Patients with diabetic foot ulcers infected with Staphylococcus aureus may be helped by the presence of specific prophages, which can reduce S aureus invasiveness by limiting intracellular growth, according to a study published in the Journal of Infectious Diseases.1
Jean-Phillippe Rasigade, MD, PhD, at the International Center for Infectiology Research at Ecole Normale Supérieure de Lyon at the University of Lyon, France, and colleagues examined the S aureas isolate NSA 1385 from an uninfected diabetic foot ulcer (DFU) along with its isogenic ROSA-like negative variant. The ROSA-like negative variant (Δrosa) was obtained following ROSA-like expulsion in a trace mineral supplement medium that had restricted iron growth conditions.
Researchers used cell invasion assay and statistical analysis to compare the amount of intracellular bacteria contained within osteoblasts that were infected with NSA 1385 and the Δrosa variant following 3, 24, and 48 hours of incubation.
“We observed that ROSA-like expulsion correlated with an enhanced ability to grow in the intracellular compartment,” Dr Rasigade and colleagues reported. “The proportion of the infecting inoculum that survived within osteoblasts was higher at all [examined] time points in ∆rosa strain compared to NSA1385,” they said, noting that time increased the difference 1.6, 2.6, and 5.6 fold at each increment of hours.
They noted that the pattern related to NSA 1385’s lack of ability to grow in osteoblast but did not affect the Δrosa variant. Researchers said that in “a multiple regression of relative intracellular model colony forming units,” adjusted for the length of incubation and inter-experiment differences, that “the inclusion of ROSA-like positivity (NSA 1385 vs ∆rosa) dramatically improved model fit (P <.0001 ANOVA f-test), confirming the difference of intracellular fitness associated with ROSA-like insertion.”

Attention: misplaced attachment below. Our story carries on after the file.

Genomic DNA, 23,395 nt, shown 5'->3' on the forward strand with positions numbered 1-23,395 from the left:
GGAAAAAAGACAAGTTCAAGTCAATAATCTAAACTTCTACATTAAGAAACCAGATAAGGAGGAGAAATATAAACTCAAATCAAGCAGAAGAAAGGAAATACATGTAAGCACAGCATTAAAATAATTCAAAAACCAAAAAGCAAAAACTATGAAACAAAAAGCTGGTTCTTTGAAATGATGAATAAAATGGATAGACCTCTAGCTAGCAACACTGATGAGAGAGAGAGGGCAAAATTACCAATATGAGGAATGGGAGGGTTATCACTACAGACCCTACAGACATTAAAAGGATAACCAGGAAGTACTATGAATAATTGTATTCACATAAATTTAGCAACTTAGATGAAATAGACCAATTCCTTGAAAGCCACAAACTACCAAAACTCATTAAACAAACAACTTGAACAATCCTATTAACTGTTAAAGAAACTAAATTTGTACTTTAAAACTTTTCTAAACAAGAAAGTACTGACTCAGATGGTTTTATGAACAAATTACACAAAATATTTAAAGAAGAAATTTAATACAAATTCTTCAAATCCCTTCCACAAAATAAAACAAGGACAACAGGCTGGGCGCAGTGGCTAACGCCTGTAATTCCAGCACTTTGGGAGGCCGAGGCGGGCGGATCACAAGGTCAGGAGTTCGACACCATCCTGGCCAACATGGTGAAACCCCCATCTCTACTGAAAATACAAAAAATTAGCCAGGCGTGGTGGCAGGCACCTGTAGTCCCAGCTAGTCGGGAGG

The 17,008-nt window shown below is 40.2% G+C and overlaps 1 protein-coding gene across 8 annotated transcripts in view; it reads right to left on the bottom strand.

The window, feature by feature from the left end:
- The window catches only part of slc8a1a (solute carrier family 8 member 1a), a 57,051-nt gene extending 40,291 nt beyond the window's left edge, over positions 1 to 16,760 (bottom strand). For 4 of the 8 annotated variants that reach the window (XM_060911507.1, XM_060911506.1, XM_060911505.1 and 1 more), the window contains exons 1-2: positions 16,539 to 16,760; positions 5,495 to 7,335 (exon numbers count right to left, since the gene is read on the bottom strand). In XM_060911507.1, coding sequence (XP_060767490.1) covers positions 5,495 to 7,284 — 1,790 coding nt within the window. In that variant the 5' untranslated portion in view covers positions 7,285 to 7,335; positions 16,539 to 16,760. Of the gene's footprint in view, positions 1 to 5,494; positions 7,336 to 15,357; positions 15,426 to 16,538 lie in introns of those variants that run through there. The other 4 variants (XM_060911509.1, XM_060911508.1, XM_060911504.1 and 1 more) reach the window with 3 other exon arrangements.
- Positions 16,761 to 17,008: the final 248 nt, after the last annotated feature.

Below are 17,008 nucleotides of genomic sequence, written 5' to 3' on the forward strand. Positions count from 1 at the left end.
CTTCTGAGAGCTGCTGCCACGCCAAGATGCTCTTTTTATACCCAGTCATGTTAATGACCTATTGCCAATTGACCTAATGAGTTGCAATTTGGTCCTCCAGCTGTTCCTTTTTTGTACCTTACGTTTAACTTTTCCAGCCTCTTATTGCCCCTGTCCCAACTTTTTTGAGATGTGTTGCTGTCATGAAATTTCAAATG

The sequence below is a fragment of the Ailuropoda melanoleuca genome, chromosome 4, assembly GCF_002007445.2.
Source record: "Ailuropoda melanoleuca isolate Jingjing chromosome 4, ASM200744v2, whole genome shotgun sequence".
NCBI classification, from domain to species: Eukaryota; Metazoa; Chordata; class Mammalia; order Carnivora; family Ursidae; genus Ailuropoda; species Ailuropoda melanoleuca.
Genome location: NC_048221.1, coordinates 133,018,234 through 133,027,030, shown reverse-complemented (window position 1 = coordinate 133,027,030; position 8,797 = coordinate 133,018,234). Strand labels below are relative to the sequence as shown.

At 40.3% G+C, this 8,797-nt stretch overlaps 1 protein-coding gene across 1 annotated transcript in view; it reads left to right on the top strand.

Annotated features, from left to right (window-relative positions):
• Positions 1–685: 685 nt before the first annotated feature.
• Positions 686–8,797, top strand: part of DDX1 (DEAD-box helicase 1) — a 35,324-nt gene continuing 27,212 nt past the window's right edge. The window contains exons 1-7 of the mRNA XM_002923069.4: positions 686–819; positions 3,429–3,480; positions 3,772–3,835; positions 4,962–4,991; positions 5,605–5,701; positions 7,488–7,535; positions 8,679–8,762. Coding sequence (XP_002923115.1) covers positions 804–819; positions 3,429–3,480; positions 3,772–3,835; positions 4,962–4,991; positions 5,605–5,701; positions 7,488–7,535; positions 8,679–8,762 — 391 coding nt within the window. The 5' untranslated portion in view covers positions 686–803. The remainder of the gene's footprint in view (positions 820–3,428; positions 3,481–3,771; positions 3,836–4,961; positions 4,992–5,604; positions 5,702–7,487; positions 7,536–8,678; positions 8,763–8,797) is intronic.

In an interview with Infectious Disease Advisor, Dr Rasigade said, “[Our] colleagues from Nîmes have been working recently on the importance of iron uptake dysregulation in strains harboring the phage, [however], their results are not published yet.”
When asked about the implications of this research for immunologists and infectious disease physicians, Dr Rasigade said, “This is the first description of an easily detectable (via PCR) feature of S aureus associated with favorable outcome. Our current hypothesis, to be tested in clinical trials, is that antimicrobial chemotherapy might be avoided for phage-positive strains; in the case where physicians wonder whether to eradicate S aureus from a colonized chronic wound, the presence of the phage would argue against chemotherapy. This might contribute to spare important antimicrobial agents.”
Dr Rasigade and colleagues concluded that these results suggest that colonization-associated phages may prevent the invasive transition of S aureus via inhibiting intracellular growth, particularly in cases of diabetic osteoymelitis. Researchers noted that this “supports our previous proposition that DFU patients colonized with ROSA-like-positive strains …would probably not benefit from S aureus eradication.”
- Rasigade JP, Dunyach-Rémy C, Sapin A, et al. A prophage in diabetic foot ulcer-colonizing Staphylococcus aureus impairs invasiveness by limiting intracellular growth. J Infect Dis. 2016 Sep 16. doi: 10.1093/infdis/jiw432. [Epub ahead of print]